The House Budget Committee on Tuesday moved toward approval of a Democratic $1.46 trillion budget proposal for 1992 that boosts education and poverty programs, makes no tax changes and picks up on the fairness theme Democrats introduced last year.
Republicans oppose the plan as unnecessary, contending it makes only cosmetic changes in the spending outline President Bush unveiled in February and is largely partisan rhetoric.Rep. Leon Panetta, D-Calif., chairman of the House Budget Committee, predicted the blueprint would be approved by the panel and sent to the House floor early next week.
The budget plan was the opening shot for a number of Democratic initiatives on Capitol Hill, where lawmakers, following a two-week Easter break, began emerging from their absorption with the Persian Gulf war.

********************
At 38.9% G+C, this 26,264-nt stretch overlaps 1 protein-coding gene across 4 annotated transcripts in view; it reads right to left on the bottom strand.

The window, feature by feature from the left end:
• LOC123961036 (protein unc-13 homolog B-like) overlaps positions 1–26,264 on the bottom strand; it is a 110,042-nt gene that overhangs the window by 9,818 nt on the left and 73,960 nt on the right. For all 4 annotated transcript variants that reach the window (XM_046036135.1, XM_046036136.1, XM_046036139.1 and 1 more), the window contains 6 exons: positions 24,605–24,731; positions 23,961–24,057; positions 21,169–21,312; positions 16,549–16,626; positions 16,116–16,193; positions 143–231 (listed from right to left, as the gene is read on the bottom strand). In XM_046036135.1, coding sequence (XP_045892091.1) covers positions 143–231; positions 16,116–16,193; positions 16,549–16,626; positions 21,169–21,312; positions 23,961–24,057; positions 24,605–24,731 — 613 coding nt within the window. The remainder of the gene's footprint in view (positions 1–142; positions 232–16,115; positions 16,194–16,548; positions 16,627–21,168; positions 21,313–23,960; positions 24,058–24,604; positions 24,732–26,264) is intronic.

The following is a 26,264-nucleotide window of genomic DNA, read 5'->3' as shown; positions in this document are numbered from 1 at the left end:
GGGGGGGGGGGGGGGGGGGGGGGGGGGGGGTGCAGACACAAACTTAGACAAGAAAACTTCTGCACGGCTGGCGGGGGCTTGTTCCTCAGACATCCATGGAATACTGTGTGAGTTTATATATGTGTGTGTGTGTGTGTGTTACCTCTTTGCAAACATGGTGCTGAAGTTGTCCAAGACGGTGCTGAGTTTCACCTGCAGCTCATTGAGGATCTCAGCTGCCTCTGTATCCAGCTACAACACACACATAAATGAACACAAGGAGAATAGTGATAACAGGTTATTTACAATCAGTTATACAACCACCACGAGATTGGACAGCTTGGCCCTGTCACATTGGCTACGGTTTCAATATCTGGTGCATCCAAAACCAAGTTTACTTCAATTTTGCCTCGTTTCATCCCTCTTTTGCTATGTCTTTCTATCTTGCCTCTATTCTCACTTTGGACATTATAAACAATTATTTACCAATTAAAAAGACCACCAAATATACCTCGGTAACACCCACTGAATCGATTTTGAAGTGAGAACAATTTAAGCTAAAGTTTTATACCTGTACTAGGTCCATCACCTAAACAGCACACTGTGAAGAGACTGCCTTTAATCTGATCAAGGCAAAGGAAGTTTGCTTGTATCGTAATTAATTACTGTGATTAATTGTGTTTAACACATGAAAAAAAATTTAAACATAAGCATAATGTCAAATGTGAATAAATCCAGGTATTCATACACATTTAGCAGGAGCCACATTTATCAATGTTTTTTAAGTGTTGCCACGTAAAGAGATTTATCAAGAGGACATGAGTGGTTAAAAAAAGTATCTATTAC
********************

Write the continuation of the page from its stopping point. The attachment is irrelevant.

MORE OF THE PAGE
Democrats planned to start pressing their initiatives, as congressional committees took up bills ranging from gun-control to the skyrocketing costs of medical care.
Panetta told his colleagues that the Democratic spending plan was aimed at helping average Americans.
"The main thrust is to focus on working men and women," he said.
Republicans countered that when examined closely, the Democratic plan moved few dollars around. Panetta himself said that out of $200 billion Bush proposed spending for domestic purposes, excluding benefit programs such as Social Security, Democrats would rearrange $10 billion.
"Basically what we've seen is more rhetoric than substance in terms of movement" of money, said Rep. Bill Thomas, R-Calif.